Cysticercosis, caused by Taenia solium, is a neglected disease that causes preventable epilepsy. We conducted an experiential learning workshop in northern Peru to educate community members on T. solium transmission and motivate participation in community-led prevention and control. The workshop included presentation of local economic and epidemiologic data, followed by hands-on participation in pig dissection, group discussion of the T. solium life cycle, and viewing of eggs and nascent tapeworms with light microscopes. Among heads of household, we used community survey data to compare knowledge of the three-stage parasite life cycle at baseline and 2 months postworkshop. Knowledge of the life cycle increased significantly after the workshop, with greater gains for workshop attendees than non-attendees. Prior knowledge and workshop attendance were significant predictors of postworkshop knowledge. The use of local evidence and experiential learning positively affected knowledge of T. solium transmission, laying the foundation for subsequent community-engaged control efforts.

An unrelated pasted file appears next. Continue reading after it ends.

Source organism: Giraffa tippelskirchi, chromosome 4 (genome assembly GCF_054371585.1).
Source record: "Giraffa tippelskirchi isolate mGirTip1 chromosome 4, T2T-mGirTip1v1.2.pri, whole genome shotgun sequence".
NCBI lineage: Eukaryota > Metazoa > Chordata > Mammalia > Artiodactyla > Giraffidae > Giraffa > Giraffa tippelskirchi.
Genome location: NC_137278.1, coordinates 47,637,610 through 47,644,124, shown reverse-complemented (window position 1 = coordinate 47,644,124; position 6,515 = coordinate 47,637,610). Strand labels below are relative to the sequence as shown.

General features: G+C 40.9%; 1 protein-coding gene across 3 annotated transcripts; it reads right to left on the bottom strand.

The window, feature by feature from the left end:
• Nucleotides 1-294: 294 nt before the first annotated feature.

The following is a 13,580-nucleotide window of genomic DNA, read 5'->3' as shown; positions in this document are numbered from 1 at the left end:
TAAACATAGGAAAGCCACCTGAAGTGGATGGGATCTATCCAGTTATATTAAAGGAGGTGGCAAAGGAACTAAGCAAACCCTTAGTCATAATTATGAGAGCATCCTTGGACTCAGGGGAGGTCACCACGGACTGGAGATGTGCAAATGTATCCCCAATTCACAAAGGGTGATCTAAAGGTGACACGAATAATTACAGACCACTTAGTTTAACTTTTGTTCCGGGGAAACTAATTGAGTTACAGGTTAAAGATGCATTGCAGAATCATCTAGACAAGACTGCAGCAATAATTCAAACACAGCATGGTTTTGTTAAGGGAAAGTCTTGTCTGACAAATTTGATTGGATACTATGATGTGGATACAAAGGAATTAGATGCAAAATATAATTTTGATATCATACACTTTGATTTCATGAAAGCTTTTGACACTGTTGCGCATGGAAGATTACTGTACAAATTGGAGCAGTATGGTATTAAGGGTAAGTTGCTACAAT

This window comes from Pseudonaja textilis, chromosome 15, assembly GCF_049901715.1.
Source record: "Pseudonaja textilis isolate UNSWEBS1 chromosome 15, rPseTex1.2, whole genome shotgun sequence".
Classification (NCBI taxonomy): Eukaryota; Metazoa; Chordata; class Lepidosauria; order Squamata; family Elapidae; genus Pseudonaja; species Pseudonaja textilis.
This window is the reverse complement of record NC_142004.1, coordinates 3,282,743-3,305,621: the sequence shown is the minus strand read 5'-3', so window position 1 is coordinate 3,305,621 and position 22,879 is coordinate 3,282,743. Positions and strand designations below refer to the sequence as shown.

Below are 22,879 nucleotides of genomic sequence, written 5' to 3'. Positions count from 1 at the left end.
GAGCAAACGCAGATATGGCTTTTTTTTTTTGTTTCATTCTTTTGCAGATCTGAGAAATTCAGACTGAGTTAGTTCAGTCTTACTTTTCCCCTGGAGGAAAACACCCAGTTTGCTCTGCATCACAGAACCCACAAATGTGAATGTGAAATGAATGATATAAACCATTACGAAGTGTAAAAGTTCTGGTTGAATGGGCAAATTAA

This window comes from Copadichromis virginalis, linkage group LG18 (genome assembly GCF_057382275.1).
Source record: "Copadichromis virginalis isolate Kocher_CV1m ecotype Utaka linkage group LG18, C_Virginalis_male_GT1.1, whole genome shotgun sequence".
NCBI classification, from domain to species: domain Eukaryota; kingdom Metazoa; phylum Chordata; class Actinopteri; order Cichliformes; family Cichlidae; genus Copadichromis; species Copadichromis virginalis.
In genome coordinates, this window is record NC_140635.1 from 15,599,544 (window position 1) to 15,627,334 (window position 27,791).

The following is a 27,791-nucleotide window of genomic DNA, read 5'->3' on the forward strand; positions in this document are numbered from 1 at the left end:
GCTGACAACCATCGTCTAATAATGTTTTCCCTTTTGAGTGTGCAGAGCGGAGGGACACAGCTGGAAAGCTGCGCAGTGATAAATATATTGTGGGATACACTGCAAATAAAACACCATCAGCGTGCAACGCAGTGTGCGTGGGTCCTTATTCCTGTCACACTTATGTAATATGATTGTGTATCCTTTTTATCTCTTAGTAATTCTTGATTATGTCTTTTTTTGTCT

ASJC Scopus subject areas
- Infectious Diseases